Let there be no doubt that Lawrence knew how to market itself in 1882.
Back then, the powers that be had no time for little slogans like the "City of the Arts," or press releases about Forbes magazine ranking us the 10th-best metro area for affordable wagon train trips. (I'm just assuming we made that list.)
No, back in 1882, drumming up interest in Lawrence was done a bit differently.
Lawrence leaders arranged to have posters put up all over the Midwest that made a simple, bold promise: Come to Lawrence to "see the grandest sights ever witnessed in the West."
We're not talking just about the grandest in Kansas. Or the second grandest in the West. No, we mean the grandest sights EVER in the West.
Folks, that's marketing.
What was this great sight? It was an event called the Western National Fair, sometimes called the Great Fair of the West. It was held in north Lawrence on property known as Bismarck Grove. You may know that area now as the Nunemaker-Ross Farms, where lots of people go out to buy sweet corn every summer.
There were horse races and vendors and temperance movements and singing, and, well, all sorts of sights that could be considered great, if put into the hands of a marketer with a poster-making press.
But in 1882, there was a sight that, if not great, was at least unique: A regatta on the Kansas River. The posters roared: "Grand Rowing Regatta. Competition open to the World!" The broadsides went on to say the regatta was the first rowing competition west of the Mississippi River.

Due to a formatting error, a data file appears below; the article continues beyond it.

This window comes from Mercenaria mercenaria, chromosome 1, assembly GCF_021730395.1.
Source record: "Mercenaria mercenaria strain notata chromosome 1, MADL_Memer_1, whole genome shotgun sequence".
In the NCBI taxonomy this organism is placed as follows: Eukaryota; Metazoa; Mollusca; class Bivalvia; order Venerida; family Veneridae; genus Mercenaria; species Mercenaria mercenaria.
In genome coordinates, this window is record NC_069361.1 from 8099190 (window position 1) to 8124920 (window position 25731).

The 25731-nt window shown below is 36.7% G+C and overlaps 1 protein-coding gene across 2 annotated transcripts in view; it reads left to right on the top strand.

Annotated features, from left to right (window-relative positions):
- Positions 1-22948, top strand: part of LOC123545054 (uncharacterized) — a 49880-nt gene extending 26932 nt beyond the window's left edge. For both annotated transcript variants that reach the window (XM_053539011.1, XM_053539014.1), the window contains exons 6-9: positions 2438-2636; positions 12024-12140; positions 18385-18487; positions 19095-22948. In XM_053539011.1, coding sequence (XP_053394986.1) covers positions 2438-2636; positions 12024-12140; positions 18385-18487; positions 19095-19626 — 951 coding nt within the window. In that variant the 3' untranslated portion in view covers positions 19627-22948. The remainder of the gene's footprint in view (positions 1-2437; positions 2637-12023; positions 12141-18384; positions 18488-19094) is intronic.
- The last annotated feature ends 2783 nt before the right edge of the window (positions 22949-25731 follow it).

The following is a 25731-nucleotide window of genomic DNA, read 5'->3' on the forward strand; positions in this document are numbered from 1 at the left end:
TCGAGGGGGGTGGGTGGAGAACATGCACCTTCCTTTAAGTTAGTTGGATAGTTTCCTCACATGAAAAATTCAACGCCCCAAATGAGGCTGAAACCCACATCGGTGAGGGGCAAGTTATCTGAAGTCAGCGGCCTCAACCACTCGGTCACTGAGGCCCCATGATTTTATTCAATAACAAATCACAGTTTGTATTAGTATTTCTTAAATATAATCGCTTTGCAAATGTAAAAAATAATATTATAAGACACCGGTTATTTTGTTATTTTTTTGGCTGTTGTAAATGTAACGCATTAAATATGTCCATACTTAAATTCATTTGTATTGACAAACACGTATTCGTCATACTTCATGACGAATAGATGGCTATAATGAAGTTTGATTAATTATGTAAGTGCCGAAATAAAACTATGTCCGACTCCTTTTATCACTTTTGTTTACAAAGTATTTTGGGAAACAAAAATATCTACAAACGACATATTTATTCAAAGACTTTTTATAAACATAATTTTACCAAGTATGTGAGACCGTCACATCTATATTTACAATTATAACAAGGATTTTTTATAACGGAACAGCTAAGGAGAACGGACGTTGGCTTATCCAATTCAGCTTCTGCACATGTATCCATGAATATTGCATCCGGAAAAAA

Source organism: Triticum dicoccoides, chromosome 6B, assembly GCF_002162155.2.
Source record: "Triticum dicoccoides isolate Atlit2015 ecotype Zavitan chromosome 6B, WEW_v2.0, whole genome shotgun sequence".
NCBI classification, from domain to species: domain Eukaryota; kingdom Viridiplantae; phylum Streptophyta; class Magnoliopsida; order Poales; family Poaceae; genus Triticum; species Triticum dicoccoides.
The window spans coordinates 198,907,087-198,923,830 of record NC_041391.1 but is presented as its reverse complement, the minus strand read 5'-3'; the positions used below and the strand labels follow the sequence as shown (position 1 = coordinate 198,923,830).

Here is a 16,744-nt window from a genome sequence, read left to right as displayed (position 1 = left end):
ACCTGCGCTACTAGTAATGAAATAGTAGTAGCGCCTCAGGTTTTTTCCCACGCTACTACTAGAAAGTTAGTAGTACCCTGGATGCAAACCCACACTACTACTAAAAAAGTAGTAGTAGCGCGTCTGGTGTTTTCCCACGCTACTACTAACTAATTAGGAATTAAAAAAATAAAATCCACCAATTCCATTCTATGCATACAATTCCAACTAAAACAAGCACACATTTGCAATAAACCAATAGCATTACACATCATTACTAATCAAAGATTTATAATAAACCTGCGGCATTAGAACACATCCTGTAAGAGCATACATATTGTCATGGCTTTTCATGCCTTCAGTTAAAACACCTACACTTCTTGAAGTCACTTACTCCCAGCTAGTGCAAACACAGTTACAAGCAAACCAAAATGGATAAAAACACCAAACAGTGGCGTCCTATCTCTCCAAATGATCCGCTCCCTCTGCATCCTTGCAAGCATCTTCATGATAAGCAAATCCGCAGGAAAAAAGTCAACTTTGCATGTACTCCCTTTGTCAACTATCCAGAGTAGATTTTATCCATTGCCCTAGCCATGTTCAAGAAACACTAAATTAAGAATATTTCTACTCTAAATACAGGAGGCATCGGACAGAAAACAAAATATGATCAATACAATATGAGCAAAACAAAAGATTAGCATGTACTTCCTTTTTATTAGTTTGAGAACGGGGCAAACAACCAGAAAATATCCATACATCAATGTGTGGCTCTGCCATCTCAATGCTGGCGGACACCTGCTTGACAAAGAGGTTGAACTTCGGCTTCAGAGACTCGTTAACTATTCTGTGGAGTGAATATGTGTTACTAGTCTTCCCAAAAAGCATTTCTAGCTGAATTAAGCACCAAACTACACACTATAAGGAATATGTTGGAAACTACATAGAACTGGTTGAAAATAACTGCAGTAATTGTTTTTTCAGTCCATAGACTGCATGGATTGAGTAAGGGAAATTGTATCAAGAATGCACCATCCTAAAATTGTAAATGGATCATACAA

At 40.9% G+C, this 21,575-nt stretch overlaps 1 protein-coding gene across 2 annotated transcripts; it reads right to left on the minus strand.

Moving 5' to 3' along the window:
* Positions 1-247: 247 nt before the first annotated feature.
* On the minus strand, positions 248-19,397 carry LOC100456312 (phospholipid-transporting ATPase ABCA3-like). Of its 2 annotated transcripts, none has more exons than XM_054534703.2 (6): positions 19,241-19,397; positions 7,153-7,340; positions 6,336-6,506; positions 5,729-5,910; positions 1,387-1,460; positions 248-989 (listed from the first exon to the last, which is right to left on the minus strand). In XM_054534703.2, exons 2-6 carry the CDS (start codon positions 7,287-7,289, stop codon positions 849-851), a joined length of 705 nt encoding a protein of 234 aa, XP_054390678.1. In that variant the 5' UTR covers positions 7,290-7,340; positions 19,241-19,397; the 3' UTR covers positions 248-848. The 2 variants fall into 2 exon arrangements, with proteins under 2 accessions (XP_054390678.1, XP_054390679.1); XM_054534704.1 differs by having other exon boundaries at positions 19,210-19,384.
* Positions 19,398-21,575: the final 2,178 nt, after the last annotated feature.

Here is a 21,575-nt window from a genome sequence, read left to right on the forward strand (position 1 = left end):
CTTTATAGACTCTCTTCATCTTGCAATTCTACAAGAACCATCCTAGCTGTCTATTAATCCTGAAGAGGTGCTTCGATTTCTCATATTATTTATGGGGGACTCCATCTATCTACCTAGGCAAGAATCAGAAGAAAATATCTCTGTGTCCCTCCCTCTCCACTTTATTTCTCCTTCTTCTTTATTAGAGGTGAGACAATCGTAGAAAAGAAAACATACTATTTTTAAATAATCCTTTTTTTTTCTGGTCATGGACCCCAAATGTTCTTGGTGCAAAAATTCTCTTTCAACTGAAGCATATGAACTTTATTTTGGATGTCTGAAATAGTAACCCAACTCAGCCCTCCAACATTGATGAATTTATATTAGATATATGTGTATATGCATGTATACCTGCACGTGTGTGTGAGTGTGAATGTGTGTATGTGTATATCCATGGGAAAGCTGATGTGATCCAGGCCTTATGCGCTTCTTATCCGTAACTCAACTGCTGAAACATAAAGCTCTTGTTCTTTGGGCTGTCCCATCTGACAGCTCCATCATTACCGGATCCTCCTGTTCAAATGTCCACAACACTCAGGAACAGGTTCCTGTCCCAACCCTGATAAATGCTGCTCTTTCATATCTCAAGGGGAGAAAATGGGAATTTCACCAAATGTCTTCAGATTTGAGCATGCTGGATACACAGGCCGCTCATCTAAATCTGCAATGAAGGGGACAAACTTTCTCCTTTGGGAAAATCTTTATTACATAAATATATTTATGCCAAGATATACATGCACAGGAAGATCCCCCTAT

Great is in the eye of the beholder, I suppose, but 8,000 to 10,000 people reportedly lined the banks of the Kansas River on the day of the main race.
Maybe a poster with an exclamation mark really is the key to successful tourism. Well, Rob Catloth is not promising 8,000 to 10,000 people will line the banks of the Kaw later this month, but he is betting Lawrence residents will be interested in reconnecting with a piece of the city's past by bringing a regatta back to the Kaw.
Catloth, head coach of the Kansas Jayhawks women's rowing team, is organizing the Jayhawk Jamboree, a rowing regatta and community festival set for Oct. 20 on the banks of the Kansas River in Burcham Park.
Fifty to 60 boats from five college rowing programs are expected to compete in the rowing events. And the athletic department is working to have a kids' play zone, food vendors and live music for the folks on shore.
"We think it is going to be very cool for people to sit in a beautiful park and watch the boats go by," Catloth said, "and have a real picnic in the park."
That does sound lovely, although the word "greatest" and a few exclamation points could be useful to enhance this description. One of Catloth's rowers, Claudijah Lever, helps him out. She points out that rowing events are rare in this part of the country, and even rarer on the Kansas River.
"You know, this may be a once-in-lifetime-opportunity," Lever said. "People need to get out here and see this."
Now, there's a marketer in the making.
Time: Noon to 4 p.m.
When: Oct. 20
Where: Burcham Park, near Second and Indiana streets
What: More than 50 boats from five collegiate rowing teams will row in competition on the Kansas River. On shore, festivities will include kids' games, food vendors, and live music. Free admission.
KU officials hope the Jayhawk Jamboree becomes an annual event, but the point still is well taken: It has been quite a while since there's been a true rowing competition on the Kaw. Kansas Athletics spent $6 million in 2009 to build a state-of-the-art boathouse in Burcham Park for the rowing program. However, it has yet to host an actual competition. (Rowers do routinely use it for daily practices.)